“This would save resources, take the load off of the supporting infrastructure and improve transmission quality”, Richerzhagen says. As part of the “Information-centric View” MAKI sub-project, the electrical engineer is currently researching the most efficient ways to distribute information which should go to various users and be updated frequently.
The publish/subscribe communication paradigm might be the answer. It severs the direct link between publisher and consumer, but it uses broker networks and peer-to-peer systems to ensure that messages are delivered to the right parties. In this case, the receivers “subscribe” to the information according to their own search criteria and receive a message when this information is available. The sender and receiver do not even have to know who the other is.
This creates a flexible communication system which might be used, for example, for augmented reality games like Ingress. The strategy game which is currently booming in the community connects real places to the virtual gaming world and demands mobility and speed. Two competing factions battle for a territory and attempt to secure it for themselves by virtually conquering strategically important places like the Eiffel Tower or the Brandenburg Gate. There are bottlenecks in the network because players usually spontaneously gather at the contested (real) sights to carry out their battles right on site.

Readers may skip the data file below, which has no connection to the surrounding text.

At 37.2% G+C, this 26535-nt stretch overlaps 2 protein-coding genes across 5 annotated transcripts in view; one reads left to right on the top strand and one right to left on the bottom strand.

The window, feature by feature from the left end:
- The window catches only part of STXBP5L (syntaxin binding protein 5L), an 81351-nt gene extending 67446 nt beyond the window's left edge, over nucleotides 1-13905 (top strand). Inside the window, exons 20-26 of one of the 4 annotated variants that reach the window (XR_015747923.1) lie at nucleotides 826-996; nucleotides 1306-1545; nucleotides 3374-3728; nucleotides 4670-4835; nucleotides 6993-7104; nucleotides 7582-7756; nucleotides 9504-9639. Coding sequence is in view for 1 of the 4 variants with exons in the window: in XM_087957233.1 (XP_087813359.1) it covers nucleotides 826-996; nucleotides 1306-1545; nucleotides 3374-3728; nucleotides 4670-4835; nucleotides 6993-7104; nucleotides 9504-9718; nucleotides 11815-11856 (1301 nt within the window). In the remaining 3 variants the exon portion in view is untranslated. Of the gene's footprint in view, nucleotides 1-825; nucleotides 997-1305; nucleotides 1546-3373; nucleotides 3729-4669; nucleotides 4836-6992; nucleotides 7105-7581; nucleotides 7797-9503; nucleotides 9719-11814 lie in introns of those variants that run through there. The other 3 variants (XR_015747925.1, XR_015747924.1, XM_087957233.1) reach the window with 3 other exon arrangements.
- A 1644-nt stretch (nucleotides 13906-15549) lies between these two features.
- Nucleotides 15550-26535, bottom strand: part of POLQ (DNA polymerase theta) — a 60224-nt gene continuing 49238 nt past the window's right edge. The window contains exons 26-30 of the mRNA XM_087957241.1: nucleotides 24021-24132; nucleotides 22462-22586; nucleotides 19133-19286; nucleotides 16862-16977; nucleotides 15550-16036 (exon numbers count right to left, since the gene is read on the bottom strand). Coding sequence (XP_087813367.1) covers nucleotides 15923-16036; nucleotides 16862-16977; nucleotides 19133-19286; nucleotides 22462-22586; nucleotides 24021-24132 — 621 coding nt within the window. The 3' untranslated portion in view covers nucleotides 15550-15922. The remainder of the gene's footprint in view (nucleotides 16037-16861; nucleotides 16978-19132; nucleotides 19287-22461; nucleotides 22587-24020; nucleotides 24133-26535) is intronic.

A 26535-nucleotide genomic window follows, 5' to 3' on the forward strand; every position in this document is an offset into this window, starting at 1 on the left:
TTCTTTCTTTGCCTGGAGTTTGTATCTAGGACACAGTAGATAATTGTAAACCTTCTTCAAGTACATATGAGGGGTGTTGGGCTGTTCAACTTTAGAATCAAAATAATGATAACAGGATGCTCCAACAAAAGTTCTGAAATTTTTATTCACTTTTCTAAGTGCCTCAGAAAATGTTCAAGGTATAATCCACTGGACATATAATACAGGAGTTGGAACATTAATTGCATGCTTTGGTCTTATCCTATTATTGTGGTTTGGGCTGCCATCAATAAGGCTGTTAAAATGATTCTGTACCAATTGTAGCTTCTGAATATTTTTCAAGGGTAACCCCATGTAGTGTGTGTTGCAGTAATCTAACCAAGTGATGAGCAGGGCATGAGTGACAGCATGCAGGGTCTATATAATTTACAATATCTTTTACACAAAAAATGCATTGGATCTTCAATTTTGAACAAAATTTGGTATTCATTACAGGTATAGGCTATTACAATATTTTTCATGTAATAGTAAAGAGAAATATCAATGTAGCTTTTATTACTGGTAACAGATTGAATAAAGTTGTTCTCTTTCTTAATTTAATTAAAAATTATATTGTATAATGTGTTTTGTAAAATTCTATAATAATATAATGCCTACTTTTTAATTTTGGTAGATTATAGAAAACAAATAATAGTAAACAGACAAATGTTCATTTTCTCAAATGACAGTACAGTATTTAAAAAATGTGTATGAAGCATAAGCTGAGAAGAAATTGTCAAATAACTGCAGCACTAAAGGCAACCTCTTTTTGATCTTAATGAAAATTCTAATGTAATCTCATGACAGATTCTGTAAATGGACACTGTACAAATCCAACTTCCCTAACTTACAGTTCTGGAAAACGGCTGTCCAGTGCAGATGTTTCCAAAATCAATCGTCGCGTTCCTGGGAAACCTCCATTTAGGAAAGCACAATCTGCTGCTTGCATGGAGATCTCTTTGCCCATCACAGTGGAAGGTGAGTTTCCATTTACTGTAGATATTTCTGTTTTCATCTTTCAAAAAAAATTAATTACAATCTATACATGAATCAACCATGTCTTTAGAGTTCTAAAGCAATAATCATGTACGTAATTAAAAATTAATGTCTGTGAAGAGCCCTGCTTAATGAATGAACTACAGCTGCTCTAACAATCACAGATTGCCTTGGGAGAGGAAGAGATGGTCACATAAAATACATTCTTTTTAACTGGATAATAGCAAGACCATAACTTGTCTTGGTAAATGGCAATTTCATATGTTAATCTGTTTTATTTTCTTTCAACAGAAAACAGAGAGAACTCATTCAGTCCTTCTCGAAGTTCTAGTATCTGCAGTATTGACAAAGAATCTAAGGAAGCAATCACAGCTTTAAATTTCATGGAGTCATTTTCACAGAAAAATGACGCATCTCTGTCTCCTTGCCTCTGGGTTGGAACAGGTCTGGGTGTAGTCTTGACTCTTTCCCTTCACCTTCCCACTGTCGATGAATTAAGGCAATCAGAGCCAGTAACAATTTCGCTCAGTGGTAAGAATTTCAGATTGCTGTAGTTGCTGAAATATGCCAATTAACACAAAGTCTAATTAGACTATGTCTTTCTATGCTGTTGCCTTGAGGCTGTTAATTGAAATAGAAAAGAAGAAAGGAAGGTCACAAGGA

The planned system might relieve some of the burden. The gamers would still locate each other using their mobile network but on site they would automatically and seamlessly switch to Bluetooth or WLAN once they were in reach of each other. For this to work, each end device would have to be registered with MAKI.
The system would then decide on its own which mechanism to use when and it would announce this decision using publish/subscribe. This kind of scenario is one of the long-term goals of the underlying project. The main task of the scientists at present is to use concrete application cases to observe already existent mechanisms and from their findings to develop building blocks for potential transitions and models for these to work together.
“In the long term, we want to develop a methodology that would allow us not only to react automatically to changes in the surrounding conditions but to adjust the communication systems to these conditions proactively”, MAKI director Steinmetz explains. In the opinion of the experts, this would both change how global network operate in the long term and support restructuring it technologically.
Facts und figures
MAKI stands for the collaborative research centre 1053 “Multi-Mechanism Adaptation for the Future Internet” of the German Research Foundation (DFG9. It was launched in January 2013 with initial funding of eight million euro over four years.
Under the direction of Prof. Dr.-Ing Ralf Steinmetz, around 50 scientists, 22 of whom are postgraduates, research new construction methods, models and procedures for the communication systems of the future.
It is divided into the three interconnected project areas of Construction Methods, Adaptation Mechanisms and Communication Mechanisms. The faculties collaborating in MAKI span multiple universities, including the Department of Electrical Engineering and Information Technology, the Department of Computer Science and the Department of Social Science and History at the TU Darmstadt, the Department of Computer Science at the RWTH Aachen and the Department of Computer Science at the Univeristy of Illinois.